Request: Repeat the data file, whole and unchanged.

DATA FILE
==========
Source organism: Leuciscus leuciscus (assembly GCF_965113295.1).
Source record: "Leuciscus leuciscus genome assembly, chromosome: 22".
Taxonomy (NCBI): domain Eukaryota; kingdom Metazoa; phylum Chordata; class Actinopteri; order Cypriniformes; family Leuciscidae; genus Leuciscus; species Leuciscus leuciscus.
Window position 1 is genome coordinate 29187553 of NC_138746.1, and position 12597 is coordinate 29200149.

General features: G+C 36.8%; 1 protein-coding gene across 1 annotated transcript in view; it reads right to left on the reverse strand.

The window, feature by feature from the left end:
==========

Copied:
Source organism: Leuciscus leuciscus (assembly GCF_965113295.1).
Source record: "Leuciscus leuciscus genome assembly, chromosome: 22".
Taxonomy (NCBI): domain Eukaryota; kingdom Metazoa; phylum Chordata; class Actinopteri; order Cypriniformes; family Leuciscidae; genus Leuciscus; species Leuciscus leuciscus.
Window position 1 is genome coordinate 29187553 of NC_138746.1, and position 12597 is coordinate 29200149.

General features: G+C 36.8%; 1 protein-coding gene across 1 annotated transcript in view; it reads right to left on the reverse strand.

The window, feature by feature from the left end: